Palampore: पालमपुर् (Hindi language) of Indian origin was imported to the western world—notable England and Colonial america—from India. In 17th-century England these hand painted cotton fabrics influenced native crewel work design. Shipping vessels from India also took palampore to colonial America, where it was used in quilting.

Prayer flags: The Buddhist sūtras, written on cloth in India, were transmitted to other regions of the world. These sutras, written on banners, were the origin of prayer flags. Legend ascribes the origin of the prayer flag to the Shakyamuni Buddha, whose prayers were written on battle flags used by the devas against their adversaries, the asuras. The legend may have given the Indian bhikku a reason for carrying the 'heavenly' banner as a way of signyfying his commitment to ahimsa. This knowledge was carried into Tibet by 800 CE, and the actual flags were introduced no later than 1040 CE, where they were further modified. The Indian monk Atisha (980-1054 CE) introduced the Indian practice of printing on cloth prayer flags to Tibet.

Prefabricated home and movable structure: The first prefabricated homes and movable structures were invented in 16th-century Mughal India by Akbar. These structures were reported by Arif Qandahari in 1579. Wayang Kulit (shadow puppet) in Wayang Purwa type, depicting five Pandava, from left to right: Bhima, Arjuna, Yudhishtira, Nakula, and Sahadeva (Museum Indonesia, Jakarta). Ghosh, Massey, and Banerjee (2006) trace the origins of puppetry in India to the Indus Civilization.

Ruler: Rulers made from Ivory were in use by the Indus Valley Civilization in what today is Pakistan and some parts of Western India prior to 1500 BCE. Excavations at Lothal (2400 BCE) have yielded one such ruler calibrated to about 1/16 of an inch—less than 2 millimeters. Ian Whitelaw (2007) holds that 'The Mohenjo-Daro ruler is divided into units corresponding to 1.32 inches (33.5 mm) and these are marked out in decimal subdivisions with amazing accuracy—to within 0.005 of an inch. Ancient bricks found throughout the region have dimensions that correspond to these units.' Shigeo Iwata (2008) further writes 'The minimum division of graduation found in the segment of an ivory-made linear measure excavated in Lothal was 1.79 mm (that corresponds to 1/940 of a fathom), while that of the fragment of a shell-made one from Mohenjo-daro was 6.72 mm (1/250 of a fathom), and that of bronze-made one from Harapa was 9.33 mm (1/180 of a fathom).' The weights and measures of the Indus civilization also reached Persia and Central Asia, where they were further modified.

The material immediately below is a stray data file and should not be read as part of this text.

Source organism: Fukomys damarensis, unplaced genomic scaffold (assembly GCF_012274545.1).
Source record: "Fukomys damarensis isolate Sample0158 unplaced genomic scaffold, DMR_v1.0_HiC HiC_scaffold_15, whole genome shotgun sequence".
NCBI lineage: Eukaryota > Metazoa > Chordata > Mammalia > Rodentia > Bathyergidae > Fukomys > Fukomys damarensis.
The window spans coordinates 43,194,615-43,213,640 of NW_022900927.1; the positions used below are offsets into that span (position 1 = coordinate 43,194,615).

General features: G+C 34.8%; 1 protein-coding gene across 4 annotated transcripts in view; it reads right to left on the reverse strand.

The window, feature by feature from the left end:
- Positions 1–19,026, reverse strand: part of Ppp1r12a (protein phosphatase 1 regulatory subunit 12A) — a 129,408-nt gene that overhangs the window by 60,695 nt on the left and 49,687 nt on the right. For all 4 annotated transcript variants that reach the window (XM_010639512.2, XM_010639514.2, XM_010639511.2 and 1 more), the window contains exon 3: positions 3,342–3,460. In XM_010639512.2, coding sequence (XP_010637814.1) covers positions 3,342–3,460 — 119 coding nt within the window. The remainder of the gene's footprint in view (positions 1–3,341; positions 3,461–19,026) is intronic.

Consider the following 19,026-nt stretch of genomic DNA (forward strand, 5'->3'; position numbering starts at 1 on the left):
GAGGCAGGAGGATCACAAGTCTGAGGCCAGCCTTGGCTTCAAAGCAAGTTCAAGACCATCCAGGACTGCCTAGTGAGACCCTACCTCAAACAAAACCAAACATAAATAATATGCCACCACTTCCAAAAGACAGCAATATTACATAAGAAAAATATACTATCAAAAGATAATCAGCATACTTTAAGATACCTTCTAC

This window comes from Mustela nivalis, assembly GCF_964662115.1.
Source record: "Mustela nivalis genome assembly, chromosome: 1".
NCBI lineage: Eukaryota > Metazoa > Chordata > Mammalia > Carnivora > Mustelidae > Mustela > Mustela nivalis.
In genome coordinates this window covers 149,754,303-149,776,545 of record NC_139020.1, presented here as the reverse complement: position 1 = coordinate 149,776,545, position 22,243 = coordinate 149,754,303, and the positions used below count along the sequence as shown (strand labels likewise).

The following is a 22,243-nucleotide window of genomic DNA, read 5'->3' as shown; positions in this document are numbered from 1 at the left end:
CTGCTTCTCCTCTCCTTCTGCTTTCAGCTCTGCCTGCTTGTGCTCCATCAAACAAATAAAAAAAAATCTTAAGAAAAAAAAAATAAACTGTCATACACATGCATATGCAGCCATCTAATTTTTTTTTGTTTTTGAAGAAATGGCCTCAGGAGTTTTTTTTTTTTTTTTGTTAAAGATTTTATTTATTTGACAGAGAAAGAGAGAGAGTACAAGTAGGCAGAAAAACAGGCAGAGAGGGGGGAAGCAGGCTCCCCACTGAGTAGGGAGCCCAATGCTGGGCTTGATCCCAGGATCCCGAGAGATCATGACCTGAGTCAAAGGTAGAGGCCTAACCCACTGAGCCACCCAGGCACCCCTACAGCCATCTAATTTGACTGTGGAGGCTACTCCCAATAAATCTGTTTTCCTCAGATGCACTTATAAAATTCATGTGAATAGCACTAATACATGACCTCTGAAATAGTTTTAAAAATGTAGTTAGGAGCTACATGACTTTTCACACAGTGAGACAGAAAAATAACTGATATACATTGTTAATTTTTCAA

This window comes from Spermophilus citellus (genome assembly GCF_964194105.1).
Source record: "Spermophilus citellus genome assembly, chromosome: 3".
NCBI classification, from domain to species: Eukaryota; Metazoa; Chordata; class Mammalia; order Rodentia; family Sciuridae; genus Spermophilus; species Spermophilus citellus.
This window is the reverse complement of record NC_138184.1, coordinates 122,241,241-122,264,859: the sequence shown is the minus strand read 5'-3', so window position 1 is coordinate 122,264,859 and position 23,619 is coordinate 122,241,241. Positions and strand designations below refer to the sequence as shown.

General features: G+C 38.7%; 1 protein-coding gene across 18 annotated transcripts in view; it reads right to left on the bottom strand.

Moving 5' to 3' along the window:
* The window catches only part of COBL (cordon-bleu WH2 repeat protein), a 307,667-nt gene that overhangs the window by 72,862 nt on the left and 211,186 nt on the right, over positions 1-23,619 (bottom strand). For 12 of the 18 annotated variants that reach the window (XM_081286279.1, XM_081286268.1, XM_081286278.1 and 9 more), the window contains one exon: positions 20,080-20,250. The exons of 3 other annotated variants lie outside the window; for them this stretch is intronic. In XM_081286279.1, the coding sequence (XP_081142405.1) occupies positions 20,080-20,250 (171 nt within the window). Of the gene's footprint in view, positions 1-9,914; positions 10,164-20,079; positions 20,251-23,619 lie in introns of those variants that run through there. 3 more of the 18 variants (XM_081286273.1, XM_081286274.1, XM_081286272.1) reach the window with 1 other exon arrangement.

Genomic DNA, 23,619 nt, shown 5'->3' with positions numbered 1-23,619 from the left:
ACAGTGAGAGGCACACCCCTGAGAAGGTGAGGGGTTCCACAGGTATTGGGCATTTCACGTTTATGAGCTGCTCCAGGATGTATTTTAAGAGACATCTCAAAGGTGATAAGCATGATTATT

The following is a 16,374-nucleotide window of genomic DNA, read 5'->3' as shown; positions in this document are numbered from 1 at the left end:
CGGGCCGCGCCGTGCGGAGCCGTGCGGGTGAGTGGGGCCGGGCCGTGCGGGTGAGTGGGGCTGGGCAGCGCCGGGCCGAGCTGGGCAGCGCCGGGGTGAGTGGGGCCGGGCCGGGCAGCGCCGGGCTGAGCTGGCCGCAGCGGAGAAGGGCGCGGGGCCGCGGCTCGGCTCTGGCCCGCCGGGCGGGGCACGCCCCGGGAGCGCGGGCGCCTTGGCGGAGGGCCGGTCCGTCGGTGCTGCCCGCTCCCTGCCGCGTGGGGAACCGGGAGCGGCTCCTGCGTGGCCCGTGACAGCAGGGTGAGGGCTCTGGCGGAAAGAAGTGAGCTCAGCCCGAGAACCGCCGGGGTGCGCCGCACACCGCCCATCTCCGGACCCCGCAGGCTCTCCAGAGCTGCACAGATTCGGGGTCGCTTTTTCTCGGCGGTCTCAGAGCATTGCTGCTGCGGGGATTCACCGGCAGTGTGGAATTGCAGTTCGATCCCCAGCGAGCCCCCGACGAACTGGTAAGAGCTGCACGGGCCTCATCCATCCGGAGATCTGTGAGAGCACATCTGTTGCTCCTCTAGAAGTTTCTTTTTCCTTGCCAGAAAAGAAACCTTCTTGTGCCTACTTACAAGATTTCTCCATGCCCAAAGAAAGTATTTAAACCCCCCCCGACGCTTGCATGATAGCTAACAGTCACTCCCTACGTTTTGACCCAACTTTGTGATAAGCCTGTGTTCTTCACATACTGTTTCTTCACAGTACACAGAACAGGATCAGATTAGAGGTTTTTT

Seamless celestial globe: Considered one of the most remarkable feats in metallurgy, it was invented in Kashmir by Ali Kashmiri ibn Luqman in between 1589 and 1590 CE, and twenty other such globes were later produced in Lahore and Kashmir during the Mughal Empire. Before they were rediscovered in the 1980s, it was believed by modern metallurgists to be technically impossible to produce metal globes without any seams, even with modern technology. These Mughal metallurgists pioneered the method of lost-wax casting in order to produce these globes.

Shampoo: The word shampoo in English is derived from Hindustani chāmpo (चाँपो [tʃãːpoː]), and dates to 1762. The shampoo itself originated in the eastern regions of the Mughal Empire that ruled erstwhile India, particularly in the Nawab of Bengal where it was introduced as a head massage, usually consisting of alkali, natural oils and fragrances. Shampoo was first introduced in Britain by a Bengali entrepreneur from Bihar named Sake Dean Mahomed, he first familiarized the shampoo in Basil Cochrane's vapour baths while working there in the early 19th century. Later, Sake Dean Mahomed together with his Irish wife, opened "Mahomed's Steam and Vapour Sea Water Medicated Baths" in Brighton, England. His baths were like Turkish baths where clients received a treatment of champi (shampooing). Very soon due to Sake Dean Mahomed fame as a bathing expert he was appointed ‘Shampooing Surgeon’ to both George IV and William IV.

Single roller cotton gin: The Ajanta caves of India yield evidence of a single roller cotton gin in use by the 5th century. This cotton gin was used in India until innovations were made in form of foot powered gins. The cotton gin was invented in India as a mechanical device known as charkhi, more technically the "wooden-worm-worked roller". This mechanical device was, in some parts of India, driven by water power.